Asexual reproduction also affects the distribution and abundance of many species. Parts of branching corals are commonly scattered by storms only to re-grow as a multitude of new colonies. Large massive colonies of Porites also episodically form cloned ‘daughter colonies’ following isolation and dislodgement of basal parts of the parent colony, a process driven by shading, bio-erosion and wave energy. This does not in itself aid long distance dispersal, but it may greatly enhance the reproductive output, hence the genetic impact, from the settlement of a single planula larva. There are many other mechanisms of asexual reproduction that may play the same role. These include the formation of satellite colonies in Goniopora, the 'bail-out' of polyps as a result of environmental stress, the expulsion of fully developed polyps in place of planulae, the budding of acanthocauli in fungiids and other corals, and autotomy in Diaseris.
Other aspects of reproduction and colony formation may have biogeographic and evolutionary impacts. One is the possibility that polyploidy (the possession of more than two entire chromosome complements) occurs in corals just as it does in many groups of plants and some groups of animals. Another is the possibility that mutations in body cells can be transferred to sex cells by the formation of cancerous growths or ‘neoplasms’.
Neoplasms, which typically consist of many polyps that are presumed to have grown from a single mutant-containing cell, are common in corals and, in theory at least, raise the possibility of instant new species via sexual reproduction by the mutant polyps. Another type of colony formation occurs when spat or planulae of different genetic origin fuse to form post-fertilisation hybrids or ‘chimeras’. It is common for colonies to form from two or more original spat that fuse as they grow. Similarly, planulae can grow from two or more original eggs that fuse in early development. The outcome, in both cases, is a chimera (a colony that is not what it seems) and these may be post-fertilisation ‘hybrids’ if developed from eggs of different species. Chimeras of many different types (reflecting differing levels of cell integration) are known in many groups of plants and in some groups of animals. However, unless there has been some sort of nuclear DNA fusion or polyploid formation, their reproductive output, if any, will be one or other of the parent species.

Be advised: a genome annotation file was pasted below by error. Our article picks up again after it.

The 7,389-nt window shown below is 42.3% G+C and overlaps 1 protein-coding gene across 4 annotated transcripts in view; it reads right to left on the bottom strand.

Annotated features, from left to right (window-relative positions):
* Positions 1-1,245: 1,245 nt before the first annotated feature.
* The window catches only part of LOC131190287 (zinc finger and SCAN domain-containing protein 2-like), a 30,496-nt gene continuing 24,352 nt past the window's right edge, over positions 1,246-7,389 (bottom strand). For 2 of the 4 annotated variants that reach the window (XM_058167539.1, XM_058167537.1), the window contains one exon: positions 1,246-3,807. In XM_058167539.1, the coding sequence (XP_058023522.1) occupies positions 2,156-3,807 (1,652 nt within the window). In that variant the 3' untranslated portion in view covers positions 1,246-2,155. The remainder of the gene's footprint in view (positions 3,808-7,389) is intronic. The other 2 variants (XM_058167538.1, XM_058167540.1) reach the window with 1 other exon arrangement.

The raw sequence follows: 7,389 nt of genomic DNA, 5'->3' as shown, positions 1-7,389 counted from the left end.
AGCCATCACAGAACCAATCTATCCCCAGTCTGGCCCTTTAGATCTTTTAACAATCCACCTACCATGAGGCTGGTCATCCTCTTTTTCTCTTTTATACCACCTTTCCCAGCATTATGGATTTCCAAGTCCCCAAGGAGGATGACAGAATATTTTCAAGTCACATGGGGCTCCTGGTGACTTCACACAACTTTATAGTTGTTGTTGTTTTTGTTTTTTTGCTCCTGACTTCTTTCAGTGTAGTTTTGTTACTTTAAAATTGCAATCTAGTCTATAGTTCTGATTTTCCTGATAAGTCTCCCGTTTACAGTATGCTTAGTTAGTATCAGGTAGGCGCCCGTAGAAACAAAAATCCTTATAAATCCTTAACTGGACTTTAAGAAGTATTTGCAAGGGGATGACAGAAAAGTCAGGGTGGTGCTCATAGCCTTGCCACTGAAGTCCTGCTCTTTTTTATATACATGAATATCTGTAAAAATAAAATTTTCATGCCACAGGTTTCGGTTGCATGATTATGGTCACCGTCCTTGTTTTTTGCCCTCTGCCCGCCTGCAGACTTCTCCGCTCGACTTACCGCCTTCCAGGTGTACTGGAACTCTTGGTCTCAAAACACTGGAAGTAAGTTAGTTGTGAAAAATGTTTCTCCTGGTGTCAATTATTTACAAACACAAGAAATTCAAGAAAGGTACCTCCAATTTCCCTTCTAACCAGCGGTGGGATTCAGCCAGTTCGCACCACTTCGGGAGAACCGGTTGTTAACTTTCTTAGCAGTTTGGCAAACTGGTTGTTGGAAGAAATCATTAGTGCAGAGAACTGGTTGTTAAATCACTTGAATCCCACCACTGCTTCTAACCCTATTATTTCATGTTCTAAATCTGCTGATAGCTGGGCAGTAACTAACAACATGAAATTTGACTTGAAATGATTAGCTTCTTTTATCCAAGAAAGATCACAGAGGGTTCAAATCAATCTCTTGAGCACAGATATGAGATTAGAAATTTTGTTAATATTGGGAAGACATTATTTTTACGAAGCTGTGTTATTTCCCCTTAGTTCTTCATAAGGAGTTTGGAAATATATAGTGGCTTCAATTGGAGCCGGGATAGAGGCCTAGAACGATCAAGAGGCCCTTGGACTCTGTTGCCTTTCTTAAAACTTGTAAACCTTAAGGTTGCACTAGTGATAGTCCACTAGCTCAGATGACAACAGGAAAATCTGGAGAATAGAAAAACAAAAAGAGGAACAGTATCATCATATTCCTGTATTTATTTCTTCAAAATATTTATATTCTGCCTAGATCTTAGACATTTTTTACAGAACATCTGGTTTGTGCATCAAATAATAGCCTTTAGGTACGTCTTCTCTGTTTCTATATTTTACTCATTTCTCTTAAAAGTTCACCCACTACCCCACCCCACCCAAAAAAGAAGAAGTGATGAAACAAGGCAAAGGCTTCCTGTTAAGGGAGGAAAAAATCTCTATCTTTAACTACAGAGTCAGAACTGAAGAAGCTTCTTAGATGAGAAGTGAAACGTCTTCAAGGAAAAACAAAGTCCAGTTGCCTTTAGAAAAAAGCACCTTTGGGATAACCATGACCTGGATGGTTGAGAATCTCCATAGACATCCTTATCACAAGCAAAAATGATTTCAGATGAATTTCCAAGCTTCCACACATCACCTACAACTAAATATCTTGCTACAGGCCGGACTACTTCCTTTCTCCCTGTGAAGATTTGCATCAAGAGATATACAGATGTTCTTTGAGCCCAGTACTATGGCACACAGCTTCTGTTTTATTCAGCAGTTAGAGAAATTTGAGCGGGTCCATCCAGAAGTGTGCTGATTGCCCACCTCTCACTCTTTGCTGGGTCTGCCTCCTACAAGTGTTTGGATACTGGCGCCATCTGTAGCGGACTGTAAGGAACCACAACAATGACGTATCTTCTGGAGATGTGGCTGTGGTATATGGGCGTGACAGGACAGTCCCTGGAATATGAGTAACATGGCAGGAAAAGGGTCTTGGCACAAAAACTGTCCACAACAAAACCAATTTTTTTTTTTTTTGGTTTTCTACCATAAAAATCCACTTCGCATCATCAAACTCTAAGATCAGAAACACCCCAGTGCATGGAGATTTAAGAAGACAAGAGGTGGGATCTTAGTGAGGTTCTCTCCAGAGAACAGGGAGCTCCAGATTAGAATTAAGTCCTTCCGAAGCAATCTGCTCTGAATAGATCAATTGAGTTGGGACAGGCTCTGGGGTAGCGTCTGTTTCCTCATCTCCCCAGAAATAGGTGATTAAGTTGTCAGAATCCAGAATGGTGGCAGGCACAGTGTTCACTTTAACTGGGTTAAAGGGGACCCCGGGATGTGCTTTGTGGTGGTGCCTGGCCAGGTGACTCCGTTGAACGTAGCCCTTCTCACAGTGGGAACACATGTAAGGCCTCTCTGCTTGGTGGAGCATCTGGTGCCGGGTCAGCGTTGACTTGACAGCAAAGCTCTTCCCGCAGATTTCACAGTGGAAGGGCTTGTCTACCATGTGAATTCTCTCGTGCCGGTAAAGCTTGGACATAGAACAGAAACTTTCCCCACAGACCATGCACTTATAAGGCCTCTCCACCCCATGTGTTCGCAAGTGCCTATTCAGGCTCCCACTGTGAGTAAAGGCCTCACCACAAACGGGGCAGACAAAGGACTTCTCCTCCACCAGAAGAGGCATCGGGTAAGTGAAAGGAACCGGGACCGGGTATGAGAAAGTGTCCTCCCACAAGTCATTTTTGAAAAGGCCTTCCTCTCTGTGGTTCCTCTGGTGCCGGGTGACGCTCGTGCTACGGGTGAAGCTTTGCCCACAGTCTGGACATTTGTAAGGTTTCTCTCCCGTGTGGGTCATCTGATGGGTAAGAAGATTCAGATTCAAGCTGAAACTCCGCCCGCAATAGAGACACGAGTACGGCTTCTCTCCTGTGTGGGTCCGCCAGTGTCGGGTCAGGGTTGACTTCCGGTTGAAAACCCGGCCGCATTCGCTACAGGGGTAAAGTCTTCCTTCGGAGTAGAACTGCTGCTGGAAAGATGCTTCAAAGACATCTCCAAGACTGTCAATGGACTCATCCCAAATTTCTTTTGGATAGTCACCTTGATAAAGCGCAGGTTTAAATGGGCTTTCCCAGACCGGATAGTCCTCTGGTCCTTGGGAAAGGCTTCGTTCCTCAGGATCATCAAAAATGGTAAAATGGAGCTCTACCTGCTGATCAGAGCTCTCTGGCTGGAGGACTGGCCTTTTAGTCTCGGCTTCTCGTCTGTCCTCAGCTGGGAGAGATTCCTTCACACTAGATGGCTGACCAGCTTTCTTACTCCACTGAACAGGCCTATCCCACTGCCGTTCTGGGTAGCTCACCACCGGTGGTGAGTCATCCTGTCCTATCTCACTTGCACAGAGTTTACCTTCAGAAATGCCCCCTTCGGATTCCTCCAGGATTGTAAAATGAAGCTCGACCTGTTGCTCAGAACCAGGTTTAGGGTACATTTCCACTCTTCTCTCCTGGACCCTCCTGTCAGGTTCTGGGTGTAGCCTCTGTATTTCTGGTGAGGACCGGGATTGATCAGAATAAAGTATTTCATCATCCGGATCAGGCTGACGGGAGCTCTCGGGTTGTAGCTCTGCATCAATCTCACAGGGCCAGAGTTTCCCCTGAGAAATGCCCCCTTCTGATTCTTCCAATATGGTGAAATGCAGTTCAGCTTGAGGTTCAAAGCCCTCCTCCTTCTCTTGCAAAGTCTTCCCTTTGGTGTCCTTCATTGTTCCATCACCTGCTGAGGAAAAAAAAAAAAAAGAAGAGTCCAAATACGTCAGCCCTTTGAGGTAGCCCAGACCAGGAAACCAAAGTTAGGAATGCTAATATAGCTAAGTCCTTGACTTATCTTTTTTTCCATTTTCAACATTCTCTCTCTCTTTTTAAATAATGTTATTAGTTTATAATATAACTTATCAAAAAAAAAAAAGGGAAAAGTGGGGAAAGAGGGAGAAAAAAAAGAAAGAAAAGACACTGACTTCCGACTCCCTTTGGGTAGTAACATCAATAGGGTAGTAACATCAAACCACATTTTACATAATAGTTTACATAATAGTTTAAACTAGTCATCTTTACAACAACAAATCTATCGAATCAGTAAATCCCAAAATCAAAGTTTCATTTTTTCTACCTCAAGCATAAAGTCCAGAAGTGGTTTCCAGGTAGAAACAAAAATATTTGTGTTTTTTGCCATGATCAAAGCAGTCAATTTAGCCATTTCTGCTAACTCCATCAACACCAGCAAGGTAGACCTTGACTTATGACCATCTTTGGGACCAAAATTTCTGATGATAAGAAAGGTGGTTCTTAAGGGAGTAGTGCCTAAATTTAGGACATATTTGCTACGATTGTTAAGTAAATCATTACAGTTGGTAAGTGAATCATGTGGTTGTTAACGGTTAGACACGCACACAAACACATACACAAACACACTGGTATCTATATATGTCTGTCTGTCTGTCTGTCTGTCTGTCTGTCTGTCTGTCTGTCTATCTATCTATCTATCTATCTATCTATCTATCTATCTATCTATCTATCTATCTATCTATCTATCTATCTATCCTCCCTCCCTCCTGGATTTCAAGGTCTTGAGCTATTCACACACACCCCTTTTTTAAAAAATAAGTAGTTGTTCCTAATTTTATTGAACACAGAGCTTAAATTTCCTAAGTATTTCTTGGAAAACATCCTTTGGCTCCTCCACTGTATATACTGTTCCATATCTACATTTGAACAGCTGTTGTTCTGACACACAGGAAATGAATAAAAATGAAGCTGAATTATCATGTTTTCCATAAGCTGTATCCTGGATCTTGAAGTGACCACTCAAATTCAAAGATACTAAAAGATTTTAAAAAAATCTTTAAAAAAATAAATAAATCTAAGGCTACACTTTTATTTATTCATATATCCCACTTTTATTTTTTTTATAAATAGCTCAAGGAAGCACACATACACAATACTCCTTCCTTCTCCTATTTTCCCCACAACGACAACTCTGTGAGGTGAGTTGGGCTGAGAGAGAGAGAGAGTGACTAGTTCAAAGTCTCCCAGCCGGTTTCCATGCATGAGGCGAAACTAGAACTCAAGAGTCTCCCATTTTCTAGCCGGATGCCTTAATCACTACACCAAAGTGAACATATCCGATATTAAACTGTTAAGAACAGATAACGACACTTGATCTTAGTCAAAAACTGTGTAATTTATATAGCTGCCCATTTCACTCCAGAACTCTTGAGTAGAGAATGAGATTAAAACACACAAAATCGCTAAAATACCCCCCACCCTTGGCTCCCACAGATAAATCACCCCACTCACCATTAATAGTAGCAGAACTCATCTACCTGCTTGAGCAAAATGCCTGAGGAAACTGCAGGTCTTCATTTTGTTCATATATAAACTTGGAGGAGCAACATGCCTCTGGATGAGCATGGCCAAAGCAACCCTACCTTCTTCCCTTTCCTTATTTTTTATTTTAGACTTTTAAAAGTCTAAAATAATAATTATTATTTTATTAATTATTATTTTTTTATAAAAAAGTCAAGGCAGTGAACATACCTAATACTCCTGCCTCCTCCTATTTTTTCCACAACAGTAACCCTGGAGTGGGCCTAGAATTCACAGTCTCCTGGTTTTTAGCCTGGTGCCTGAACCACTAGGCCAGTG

The Scleractinia are an ancient group of organisms and, as with many groups of plants, do not have close genetic control over morphological characteristics. This allows them to have a wide range of life-cycle options in reproduction and dispersal and hence biogeographic and evolutionary change. Both reproduction and dispersal are closely linked to concepts of what species are. Corals, like many major groups of plants, have fuzzy species boundaries: species are not single reproductively isolated units and, because of biogeographic variation, there are no essential distinctions between species, subspecies and hybrids. All such taxonomic units are parts of interconnected genetic patterns, created by ocean currents, and forever changing.